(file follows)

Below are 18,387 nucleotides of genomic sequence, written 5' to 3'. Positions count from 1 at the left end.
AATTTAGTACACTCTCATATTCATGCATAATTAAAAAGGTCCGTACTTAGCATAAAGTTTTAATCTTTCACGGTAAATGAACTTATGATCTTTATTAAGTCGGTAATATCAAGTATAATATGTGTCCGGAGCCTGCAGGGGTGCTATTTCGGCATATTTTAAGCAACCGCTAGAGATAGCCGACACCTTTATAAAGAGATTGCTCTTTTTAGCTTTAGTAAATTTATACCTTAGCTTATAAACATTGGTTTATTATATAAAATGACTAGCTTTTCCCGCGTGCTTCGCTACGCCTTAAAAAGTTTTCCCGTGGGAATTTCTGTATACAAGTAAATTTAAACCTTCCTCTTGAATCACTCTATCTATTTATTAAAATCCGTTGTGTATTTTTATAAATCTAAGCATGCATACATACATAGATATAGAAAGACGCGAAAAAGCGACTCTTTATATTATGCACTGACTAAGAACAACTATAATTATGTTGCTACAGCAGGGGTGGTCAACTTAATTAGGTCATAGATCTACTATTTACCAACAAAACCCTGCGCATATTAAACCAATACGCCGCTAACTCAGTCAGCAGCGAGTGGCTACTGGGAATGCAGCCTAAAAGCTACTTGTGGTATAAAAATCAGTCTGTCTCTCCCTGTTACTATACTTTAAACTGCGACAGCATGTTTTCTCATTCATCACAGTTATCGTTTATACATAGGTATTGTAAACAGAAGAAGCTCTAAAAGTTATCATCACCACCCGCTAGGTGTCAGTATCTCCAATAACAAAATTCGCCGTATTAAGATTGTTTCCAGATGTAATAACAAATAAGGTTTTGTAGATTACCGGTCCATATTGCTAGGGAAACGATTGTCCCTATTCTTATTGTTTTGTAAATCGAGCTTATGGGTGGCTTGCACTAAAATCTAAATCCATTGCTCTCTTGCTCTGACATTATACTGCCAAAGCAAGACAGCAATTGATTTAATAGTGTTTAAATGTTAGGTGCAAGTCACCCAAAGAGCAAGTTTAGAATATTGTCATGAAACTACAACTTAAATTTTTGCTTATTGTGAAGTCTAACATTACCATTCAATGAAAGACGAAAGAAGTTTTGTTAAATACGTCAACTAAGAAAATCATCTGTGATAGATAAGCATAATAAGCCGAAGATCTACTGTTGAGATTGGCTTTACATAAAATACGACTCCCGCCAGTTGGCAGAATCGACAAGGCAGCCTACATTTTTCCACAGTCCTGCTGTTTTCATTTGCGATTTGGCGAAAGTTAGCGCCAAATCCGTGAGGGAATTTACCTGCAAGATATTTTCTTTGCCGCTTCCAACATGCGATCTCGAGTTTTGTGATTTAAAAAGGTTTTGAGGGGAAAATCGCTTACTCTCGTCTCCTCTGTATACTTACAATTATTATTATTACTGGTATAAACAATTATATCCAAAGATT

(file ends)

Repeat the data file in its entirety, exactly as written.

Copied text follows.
Below are 18,387 nucleotides of genomic sequence, written 5' to 3'. Positions count from 1 at the left end.
AATTTAGTACACTCTCATATTCATGCATAATTAAAAAGGTCCGTACTTAGCATAAAGTTTTAATCTTTCACGGTAAATGAACTTATGATCTTTATTAAGTCGGTAATATCAAGTATAATATGTGTCCGGAGCCTGCAGGGGTGCTATTTCGGCATATTTTAAGCAACCGCTAGAGATAGCCGACACCTTTATAAAGAGATTGCTCTTTTTAGCTTTAGTAAATTTATACCTTAGCTTATAAACATTGGTTTATTATATAAAATGACTAGCTTTTCCCGCGTGCTTCGCTACGCCTTAAAAAGTTTTCCCGTGGGAATTTCTGTATACAAGTAAATTTAAACCTTCCTCTTGAATCACTCTATCTATTTATTAAAATCCGTTGTGTATTTTTATAAATCTAAGCATGCATACATACATAGATATAGAAAGACGCGAAAAAGCGACTCTTTATATTATGCACTGACTAAGAACAACTATAATTATGTTGCTACAGCAGGGGTGGTCAACTTAATTAGGTCATAGATCTACTATTTACCAACAAAACCCTGCGCATATTAAACCAATACGCCGCTAACTCAGTCAGCAGCGAGTGGCTACTGGGAATGCAGCCTAAAAGCTACTTGTGGTATAAAAATCAGTCTGTCTCTCCCTGTTACTATACTTTAAACTGCGACAGCATGTTTTCTCATTCATCACAGTTATCGTTTATACATAGGTATTGTAAACAGAAGAAGCTCTAAAAGTTATCATCACCACCCGCTAGGTGTCAGTATCTCCAATAACAAAATTCGCCGTATTAAGATTGTTTCCAGATGTAATAACAAATAAGGTTTTGTAGATTACCGGTCCATATTGCTAGGGAAACGATTGTCCCTATTCTTATTGTTTTGTAAATCGAGCTTATGGGTGGCTTGCACTAAAATCTAAATCCATTGCTCTCTTGCTCTGACATTATACTGCCAAAGCAAGACAGCAATTGATTTAATAGTGTTTAAATGTTAGGTGCAAGTCACCCAAAGAGCAAGTTTAGAATATTGTCATGAAACTACAACTTAAATTTTTGCTTATTGTGAAGTCTAACATTACCATTCAATGAAAGACGAAAGAAGTTTTGTTAAATACGTCAACTAAGAAAATCATCTGTGATAGATAAGCATAATAAGCCGAAGATCTACTGTTGAGATTGGCTTTACATAAAATACGACTCCCGCCAGTTGGCAGAATCGACAAGGCAGCCTACATTTTTCCACAGTCCTGCTGTTTTCATTTGCGATTTGGCGAAAGTTAGCGCCAAATCCGTGAGGGAATTTACCTGCAAGATATTTTCTTTGCCGCTTCCAACATGCGATCTCGAGTTTTGTGATTTAAAAAGGTTTTGAGGGGAAAATCGCTTACTCTCGTCTCCTCTGTATACTTACAATTATTATTATTACTGGTATAAACAATTATATCCAAAGATT